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Licensing Guidelines and Regulations Posted 14/12/2012

First posted: 12 August 2011 

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The Dutch healthcare system is characterised by continuous debate and discussion about its structure and reform. Some reforms have helped to prepare the way for the new basic health insurance scheme, which was implemented on 1 January 2006 [1].

Under the new Health Insurance Act, all patients are covered by health insurance and all insurance funds must provide the obligatory basic insurance package, but they also have the option of offering supplementary insurance [2].

In The Netherlands, as with other medicinal products, marketing authorisation must be obtained for all generic medicines before they can be marketed. This may be done as soon as dossier protection for a medicinal product has expired after 10 years [3].

The Dutch Medicines Evaluation Board (MEB) – College ter Beoordeling van Geneesmiddelen (CBG) – is responsible for the approval, i.e. marketing authorisation, of medicinal products in The Netherlands. A dossier for a generic medicine does not have to contain preclinical or clinical test results, as long as the applicant can show that the medicinal product is a ‘generic’ version of a reference medicinal product. The reference medicinal product itself must have been granted marketing authorisation in the EU at least eight years previously.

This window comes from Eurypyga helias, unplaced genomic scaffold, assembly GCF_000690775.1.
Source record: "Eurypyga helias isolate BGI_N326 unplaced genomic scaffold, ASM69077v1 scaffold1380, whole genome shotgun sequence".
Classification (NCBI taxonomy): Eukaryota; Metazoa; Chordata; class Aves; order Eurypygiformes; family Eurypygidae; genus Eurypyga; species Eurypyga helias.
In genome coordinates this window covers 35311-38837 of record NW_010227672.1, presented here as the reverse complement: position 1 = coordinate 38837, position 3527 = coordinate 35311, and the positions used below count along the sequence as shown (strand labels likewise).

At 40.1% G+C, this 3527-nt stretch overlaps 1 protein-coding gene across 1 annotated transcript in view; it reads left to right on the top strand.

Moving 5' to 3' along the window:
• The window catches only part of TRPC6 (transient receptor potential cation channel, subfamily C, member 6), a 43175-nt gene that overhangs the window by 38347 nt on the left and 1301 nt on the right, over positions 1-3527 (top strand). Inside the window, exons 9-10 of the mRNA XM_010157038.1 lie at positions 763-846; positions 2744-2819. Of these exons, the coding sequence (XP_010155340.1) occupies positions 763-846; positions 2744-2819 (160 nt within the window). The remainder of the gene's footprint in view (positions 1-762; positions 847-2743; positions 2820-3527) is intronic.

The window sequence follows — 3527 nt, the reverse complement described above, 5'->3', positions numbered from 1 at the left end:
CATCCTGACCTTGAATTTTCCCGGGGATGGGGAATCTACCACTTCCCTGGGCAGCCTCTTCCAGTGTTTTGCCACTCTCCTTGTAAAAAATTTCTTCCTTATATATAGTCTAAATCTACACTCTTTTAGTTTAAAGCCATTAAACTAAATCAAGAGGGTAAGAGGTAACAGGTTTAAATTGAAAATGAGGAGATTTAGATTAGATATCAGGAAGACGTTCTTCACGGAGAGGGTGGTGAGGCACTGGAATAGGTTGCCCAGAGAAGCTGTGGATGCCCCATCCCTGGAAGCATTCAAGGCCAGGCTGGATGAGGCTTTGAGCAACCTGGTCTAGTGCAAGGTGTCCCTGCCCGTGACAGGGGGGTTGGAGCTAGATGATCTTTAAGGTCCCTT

The generic medicinal product must contain the same active substances at the same concentration as the original medicinal product. It must also have the same pharmaceutical form, e.g. tablet, capsule or injection fluid. The generic medicinal product must also have the same therapeutic efficacy and safety as the original medicinal product.

Biological medicinal products also have generic variants, so-called biosimilars. In the case of biosimilars, comparative research must also be conducted with both the reference and the biosimilar medicinal product. These studies must demonstrate that there is no significant difference between the safety and efficacy of the biosimilar medicinal product and the biological reference medicinal product.

The way the CBG-MEB approves generics is based on assessment of the quality of the medicine and bioequivalence testing according to strict European guidelines. Registration of generic medicines in The Netherlands will only take place (in most cases) when appropriate bioequivalence studies have been demonstrated. Once bioequivalence has been demonstrated, and the CBG is convinced that the generic has the same efficacy and safety as the branded medicine, it may be authorised. Consequently, the CBG-MEB is of the opinion that branded medicines can be safely exchanged with generic medicines.